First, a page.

Residents of Greenacres have been plagued with continuous dumping in an alleyway at the back of their houses. Sinn Féin Councillor Jennifer Green was shocked when she saw the volume of rubbish left. “It’s disgusting! The smell is overpowering and as a mum, I fear for the children playing in the area as there is quite a number of broken glass bottles along with dirty nappies, general house waste and used condoms. Not only that, but there is also a couch. It beggars belief. The rubbish is scattered the whole way along the alleyway. This type of rubbish attracts vermin and is a health and safety issue to people in the surrounding area.”
Cllr. Green explained “I got the residents on board to do a clean-up of the area which is really above the call of duty for them as it wasn’t their rubbish in the first place. But talking to the residents it’s very obvious that they have great pride in their community and want to do what they can to address this issue and clean the area up. I duly contacted the council to arrange a clean up with the residents only to be told that the council wouldn’t provide us with any equipment and would not help us to take the rubbish away as it was on private ground.”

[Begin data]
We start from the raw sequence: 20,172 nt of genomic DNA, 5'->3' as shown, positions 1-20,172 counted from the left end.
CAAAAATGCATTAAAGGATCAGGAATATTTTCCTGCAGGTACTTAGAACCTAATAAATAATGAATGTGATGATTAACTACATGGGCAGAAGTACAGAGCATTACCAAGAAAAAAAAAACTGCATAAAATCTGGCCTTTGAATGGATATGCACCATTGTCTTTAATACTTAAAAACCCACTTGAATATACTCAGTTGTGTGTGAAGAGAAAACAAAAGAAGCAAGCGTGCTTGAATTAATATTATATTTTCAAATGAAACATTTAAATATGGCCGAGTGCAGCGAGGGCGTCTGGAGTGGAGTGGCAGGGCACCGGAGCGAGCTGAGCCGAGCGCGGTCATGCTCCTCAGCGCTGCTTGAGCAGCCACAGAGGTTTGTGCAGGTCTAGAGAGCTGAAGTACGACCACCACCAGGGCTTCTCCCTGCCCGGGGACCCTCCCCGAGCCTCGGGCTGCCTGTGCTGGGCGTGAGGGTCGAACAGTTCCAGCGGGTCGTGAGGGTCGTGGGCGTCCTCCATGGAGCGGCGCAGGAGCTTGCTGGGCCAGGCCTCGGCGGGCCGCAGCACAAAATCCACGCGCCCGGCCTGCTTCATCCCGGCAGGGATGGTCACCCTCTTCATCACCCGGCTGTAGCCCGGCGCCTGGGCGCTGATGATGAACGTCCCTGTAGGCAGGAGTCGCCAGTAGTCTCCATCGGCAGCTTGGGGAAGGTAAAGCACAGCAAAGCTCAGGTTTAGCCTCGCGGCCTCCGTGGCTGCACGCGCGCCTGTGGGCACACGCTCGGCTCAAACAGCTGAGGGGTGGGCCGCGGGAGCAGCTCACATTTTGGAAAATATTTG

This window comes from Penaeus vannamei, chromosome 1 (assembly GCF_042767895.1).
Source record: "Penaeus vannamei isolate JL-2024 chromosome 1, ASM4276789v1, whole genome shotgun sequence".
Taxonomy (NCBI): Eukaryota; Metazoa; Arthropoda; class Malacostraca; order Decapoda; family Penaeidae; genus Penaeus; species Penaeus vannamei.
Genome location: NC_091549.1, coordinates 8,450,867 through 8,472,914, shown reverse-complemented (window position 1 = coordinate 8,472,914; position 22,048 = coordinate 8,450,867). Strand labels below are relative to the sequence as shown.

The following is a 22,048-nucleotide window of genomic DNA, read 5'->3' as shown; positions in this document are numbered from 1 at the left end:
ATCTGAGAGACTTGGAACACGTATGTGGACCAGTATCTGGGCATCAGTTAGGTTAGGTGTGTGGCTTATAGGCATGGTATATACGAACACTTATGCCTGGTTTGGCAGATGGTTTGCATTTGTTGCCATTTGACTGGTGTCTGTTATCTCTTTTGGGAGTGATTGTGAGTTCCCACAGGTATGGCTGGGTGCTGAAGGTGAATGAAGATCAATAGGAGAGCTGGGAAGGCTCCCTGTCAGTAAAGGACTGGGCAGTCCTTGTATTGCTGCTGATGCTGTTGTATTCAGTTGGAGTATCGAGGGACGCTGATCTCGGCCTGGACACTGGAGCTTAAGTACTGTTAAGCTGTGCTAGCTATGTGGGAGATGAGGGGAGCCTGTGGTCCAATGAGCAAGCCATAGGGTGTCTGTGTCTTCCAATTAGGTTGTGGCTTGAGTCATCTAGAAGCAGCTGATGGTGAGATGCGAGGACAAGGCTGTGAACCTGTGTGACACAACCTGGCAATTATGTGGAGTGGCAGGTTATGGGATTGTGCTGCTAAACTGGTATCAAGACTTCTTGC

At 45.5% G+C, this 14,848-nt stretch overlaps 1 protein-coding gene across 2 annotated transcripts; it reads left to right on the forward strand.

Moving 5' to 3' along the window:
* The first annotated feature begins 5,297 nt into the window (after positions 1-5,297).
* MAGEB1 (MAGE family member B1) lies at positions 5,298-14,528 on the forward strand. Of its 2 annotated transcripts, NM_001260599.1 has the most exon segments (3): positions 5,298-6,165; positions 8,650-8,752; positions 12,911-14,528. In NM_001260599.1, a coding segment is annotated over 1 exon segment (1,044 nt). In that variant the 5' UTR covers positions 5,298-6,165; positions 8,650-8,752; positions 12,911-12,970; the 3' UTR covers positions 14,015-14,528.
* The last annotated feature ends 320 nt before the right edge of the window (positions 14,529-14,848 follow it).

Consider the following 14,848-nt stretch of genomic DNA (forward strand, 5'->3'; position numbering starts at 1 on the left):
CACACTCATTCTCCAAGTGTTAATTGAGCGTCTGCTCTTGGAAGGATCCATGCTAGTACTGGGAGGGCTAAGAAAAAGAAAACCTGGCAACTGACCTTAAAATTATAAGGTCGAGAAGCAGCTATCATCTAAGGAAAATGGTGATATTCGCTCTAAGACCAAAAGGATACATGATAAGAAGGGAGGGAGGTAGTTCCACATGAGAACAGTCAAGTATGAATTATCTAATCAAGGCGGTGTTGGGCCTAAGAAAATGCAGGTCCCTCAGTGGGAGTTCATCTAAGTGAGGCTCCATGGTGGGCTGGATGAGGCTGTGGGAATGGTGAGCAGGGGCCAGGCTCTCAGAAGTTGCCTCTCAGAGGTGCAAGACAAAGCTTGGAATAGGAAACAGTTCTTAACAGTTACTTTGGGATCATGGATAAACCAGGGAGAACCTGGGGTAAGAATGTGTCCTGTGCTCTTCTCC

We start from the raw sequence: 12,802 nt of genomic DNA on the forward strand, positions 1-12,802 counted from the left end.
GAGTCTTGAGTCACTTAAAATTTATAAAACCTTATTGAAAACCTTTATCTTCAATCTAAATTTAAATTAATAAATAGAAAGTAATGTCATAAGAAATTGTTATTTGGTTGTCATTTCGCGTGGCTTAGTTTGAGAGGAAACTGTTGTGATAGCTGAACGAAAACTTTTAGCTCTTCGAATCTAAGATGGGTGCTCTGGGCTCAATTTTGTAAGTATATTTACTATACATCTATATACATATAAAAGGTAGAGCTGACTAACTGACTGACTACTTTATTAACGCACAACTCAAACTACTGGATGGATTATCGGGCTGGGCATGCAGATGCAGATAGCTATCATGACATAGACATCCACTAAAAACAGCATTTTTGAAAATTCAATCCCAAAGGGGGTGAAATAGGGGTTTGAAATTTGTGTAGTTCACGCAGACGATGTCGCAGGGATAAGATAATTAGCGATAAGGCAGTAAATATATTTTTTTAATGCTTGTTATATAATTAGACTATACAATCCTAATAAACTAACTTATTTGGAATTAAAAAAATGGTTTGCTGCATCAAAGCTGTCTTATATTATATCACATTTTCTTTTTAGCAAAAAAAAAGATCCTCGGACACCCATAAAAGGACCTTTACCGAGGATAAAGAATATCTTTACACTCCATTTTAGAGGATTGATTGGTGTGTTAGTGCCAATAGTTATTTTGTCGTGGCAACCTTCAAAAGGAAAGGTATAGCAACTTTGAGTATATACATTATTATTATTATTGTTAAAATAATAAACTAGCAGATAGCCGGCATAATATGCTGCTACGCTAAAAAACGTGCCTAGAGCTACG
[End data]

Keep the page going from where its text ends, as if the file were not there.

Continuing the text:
“This has infuriated me as the council are constantly promoting Tidy Towns (which I am a member) and cleaning up of the town (both public and private). It strikes me as this rubbish is out of sight it doesn’t matter to the council and the people have to deal with it. This is unacceptable. Are the people in Greenacres not entitled to have a tidy and clean estate just because they are not as visible as the town centre?”
Jennifer Green concluded by saying “Sinn Féin are fighting for better provision of public services and this is yet another example of how the council is letting the tax payer down. This is unacceptable.”